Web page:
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ReefBase Newsletter – February 2012
In this issue
ReefBase Publication Database
1. New version of Coral Triangle Atlas
The ReefBase team is pleased to launch the new version of Coral Triangle Atlas on 1st January 2012. The Coral Triangle Atlas is an online Geographical Information System (GIS) database providing governments, NGOs and researchers with a view of spatial data in Coral Triangle region. This website aims to compile the core layers essential for management decisions at local and regional levels that can helps managers improve management and conservation planning in the region.
In this new version, some feature has been improved includes easy navigation, forum page, new online GIS and CT Atlas database interface. To get details on the new version of CT Atlas please access via this link http://ctatlas.reefbase.org
2. Coral Bleaching Update
ReefBase Publication Database
1. Coral reef fish value chains in Solomon Islands: Market opportunities and market effects on fish stocks
This report summarizes the key findings of a value chain analysis for coral reef fish, conducted across five provinces of Solomon Islands. It also reviews potential market opportunities and market effects on fish stocks. Data presented in this report are derived from 77 interviews with fishers and fish traders who sell fish in major markets at Guadalcanal, Western, Isabel, Central, and Malaita provinces, in addition to past research and general observations.
Analysis of fish value chains, based on interviews with fishers, middlemen and private fisheries centre operators, showed the diversity of fish value chains in Solomon Islands. Many distinct roles existed within the fishery including: (1) fishers who sell directly to market, (2) fishers who sell to middle men who then sell directly to market or to value adders such as restaurants, (3) fishers who sell directly to value adders, and (4) fishers who sell to private fish centres who on-sell to larger markets or sell direct to the local customers. Several market chain characteristics were highly variable across provinces and respondents: the means of harvesting and transporting of fish, reasons for particular fishing location and market choice, and volume of fish flowing through different ‘links’ in the value chains, and the resultant economic value of fish.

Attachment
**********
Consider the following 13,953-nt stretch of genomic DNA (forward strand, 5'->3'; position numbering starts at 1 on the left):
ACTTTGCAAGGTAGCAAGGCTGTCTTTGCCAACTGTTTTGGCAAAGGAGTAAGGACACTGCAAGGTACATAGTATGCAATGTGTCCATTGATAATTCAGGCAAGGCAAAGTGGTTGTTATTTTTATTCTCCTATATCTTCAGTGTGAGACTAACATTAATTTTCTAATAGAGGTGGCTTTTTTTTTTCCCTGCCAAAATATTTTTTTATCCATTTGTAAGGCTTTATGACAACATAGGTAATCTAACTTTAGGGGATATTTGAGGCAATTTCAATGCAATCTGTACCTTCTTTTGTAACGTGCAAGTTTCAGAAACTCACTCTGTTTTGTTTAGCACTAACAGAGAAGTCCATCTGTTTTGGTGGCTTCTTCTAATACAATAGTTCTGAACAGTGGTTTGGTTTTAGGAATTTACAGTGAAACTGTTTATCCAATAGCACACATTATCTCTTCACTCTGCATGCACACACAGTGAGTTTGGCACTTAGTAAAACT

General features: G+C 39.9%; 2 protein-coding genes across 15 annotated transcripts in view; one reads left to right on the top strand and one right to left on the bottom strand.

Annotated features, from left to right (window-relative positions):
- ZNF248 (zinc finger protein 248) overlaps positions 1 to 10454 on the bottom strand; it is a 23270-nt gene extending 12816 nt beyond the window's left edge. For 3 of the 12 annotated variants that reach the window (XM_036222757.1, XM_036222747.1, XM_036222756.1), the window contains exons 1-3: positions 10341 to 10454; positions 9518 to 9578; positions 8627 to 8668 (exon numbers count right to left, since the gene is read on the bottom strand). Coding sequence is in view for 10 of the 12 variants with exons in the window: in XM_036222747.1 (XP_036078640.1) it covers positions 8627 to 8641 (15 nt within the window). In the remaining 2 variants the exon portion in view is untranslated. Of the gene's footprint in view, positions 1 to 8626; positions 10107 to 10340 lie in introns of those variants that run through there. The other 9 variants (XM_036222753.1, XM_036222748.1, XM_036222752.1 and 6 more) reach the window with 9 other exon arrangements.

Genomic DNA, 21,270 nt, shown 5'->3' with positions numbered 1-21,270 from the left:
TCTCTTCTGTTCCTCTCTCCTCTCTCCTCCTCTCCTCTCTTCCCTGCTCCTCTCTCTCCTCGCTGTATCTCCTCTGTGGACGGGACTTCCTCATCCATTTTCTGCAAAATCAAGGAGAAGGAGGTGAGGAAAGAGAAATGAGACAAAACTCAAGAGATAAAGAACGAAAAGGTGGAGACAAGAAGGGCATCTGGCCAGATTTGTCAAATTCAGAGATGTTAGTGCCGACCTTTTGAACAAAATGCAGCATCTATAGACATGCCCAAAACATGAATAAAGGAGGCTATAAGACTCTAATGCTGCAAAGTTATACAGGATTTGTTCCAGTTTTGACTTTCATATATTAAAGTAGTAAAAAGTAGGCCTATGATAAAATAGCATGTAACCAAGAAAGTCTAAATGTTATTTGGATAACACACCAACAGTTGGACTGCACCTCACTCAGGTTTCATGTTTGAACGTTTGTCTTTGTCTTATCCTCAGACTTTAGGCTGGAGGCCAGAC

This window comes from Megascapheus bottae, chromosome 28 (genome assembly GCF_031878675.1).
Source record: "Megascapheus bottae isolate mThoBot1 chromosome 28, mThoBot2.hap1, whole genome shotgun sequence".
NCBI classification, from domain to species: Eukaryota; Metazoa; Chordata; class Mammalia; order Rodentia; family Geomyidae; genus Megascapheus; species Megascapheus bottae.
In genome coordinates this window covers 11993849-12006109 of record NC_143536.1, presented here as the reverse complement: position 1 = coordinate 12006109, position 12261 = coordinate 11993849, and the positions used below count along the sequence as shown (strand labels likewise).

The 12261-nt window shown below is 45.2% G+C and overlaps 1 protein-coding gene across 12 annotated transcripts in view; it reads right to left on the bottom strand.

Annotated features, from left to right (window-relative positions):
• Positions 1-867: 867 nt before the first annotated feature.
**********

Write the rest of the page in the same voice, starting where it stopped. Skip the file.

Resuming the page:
Brewer, T.D. 2011. Coral reef fish value chains in Solomon Islands: Market opportunities and market effects on fish stocks. ARC Centre of Excellence for Coral Reef Studies report to Solomon Islands Ministry of Fisheries and Marine Resources and Secretariat of the Pacific Community. 46 pages
2. The Future of Fisheries in Asia
Many investors now have policies relating to climate change, ethics and the environment. Few, however, have extended their policy to the sustainability of seafood sourcing, despite the fact that marine products are a key raw material for industries as diverse as agriculture, retail, pharmaceuticals, and pet food. The Future of Fish report aims to address this gap. It provides the ecological context to this crucial sustainability issue, an assessment of policy and practices in each of the relevant sectors and sector-level engagement toolkits. The report gives prime importance to Asia, which in seafood terms is the most significant geography from a consumption and production perspective, and has global relevance for companies and investors.
Blinch, J. 2011. The Future of Fisheries in Asia. Issues for Responsible Investors. Rsponsible Research Pte. Ltd. 99 pp
3. Planning the use of fish for food security in Solomon Islands